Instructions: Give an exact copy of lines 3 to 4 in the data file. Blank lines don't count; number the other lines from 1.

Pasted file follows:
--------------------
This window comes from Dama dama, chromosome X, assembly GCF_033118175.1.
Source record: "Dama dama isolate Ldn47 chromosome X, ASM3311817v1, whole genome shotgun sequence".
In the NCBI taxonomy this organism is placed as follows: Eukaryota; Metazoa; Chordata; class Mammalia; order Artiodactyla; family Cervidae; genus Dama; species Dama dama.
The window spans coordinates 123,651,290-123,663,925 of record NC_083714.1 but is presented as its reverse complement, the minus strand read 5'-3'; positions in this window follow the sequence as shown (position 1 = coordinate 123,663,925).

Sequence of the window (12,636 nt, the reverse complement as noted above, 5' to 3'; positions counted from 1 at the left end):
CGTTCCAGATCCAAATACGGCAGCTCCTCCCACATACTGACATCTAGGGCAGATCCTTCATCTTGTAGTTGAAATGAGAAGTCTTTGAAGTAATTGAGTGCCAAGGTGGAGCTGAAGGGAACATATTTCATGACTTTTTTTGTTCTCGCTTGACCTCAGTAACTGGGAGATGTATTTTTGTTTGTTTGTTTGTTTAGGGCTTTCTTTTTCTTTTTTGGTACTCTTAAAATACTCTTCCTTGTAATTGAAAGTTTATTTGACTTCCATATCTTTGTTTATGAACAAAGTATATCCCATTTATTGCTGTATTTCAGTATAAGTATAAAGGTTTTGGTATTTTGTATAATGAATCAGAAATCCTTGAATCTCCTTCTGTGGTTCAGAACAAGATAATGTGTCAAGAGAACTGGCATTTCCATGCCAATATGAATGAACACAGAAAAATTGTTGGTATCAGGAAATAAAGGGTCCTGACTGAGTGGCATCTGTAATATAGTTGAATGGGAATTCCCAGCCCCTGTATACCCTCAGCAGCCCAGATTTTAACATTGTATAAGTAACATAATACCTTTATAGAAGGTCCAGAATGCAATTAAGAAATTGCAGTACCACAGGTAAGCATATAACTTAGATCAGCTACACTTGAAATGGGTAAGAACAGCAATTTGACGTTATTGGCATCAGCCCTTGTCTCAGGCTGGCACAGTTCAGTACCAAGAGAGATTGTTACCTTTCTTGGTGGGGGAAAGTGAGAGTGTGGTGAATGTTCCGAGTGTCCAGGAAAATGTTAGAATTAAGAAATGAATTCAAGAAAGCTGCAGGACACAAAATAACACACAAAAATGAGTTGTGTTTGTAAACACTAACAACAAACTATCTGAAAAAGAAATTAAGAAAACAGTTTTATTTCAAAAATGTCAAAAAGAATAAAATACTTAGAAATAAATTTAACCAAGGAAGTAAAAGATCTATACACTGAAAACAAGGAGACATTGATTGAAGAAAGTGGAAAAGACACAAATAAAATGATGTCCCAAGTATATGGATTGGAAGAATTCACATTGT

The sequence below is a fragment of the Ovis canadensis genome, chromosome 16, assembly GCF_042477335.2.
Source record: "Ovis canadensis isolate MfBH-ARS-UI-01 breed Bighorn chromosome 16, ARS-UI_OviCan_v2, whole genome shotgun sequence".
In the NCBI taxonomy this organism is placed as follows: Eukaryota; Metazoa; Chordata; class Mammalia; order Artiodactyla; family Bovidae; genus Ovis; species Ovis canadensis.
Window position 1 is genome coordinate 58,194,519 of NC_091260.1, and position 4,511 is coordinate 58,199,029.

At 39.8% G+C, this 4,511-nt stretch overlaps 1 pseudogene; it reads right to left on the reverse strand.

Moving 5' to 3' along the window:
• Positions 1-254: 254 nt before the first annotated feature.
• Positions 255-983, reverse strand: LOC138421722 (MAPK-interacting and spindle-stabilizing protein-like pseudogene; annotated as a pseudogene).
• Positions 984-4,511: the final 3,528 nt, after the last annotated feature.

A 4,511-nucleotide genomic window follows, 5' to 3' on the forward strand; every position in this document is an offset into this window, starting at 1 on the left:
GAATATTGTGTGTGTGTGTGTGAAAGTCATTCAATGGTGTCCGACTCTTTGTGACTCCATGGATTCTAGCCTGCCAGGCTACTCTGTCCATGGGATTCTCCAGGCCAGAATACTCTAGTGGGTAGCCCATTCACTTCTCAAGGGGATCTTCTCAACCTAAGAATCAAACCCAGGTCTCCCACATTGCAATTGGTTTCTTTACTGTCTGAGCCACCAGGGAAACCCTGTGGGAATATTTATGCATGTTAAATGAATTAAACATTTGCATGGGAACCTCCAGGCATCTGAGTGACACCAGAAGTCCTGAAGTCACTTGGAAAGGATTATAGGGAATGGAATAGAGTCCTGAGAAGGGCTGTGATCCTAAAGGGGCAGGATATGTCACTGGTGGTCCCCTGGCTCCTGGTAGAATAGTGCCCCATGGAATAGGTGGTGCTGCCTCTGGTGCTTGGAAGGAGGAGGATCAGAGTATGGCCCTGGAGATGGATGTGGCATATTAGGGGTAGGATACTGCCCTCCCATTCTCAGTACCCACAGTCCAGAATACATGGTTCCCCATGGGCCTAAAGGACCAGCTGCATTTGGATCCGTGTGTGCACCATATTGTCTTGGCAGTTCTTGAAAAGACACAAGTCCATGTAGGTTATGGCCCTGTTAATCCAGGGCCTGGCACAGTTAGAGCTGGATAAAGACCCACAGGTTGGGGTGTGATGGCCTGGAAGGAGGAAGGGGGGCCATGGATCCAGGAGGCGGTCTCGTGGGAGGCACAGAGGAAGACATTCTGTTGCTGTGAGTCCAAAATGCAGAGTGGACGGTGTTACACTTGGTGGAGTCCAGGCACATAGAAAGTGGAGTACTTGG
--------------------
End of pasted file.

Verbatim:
In the NCBI taxonomy this organism is placed as follows: Eukaryota; Metazoa; Chordata; class Mammalia; order Artiodactyla; family Cervidae; genus Dama; species Dama dama.
The window spans coordinates 123,651,290-123,663,925 of record NC_083714.1 but is presented as its reverse complement, the minus strand read 5'-3'; positions in this window follow the sequence as shown (position 1 = coordinate 123,663,925).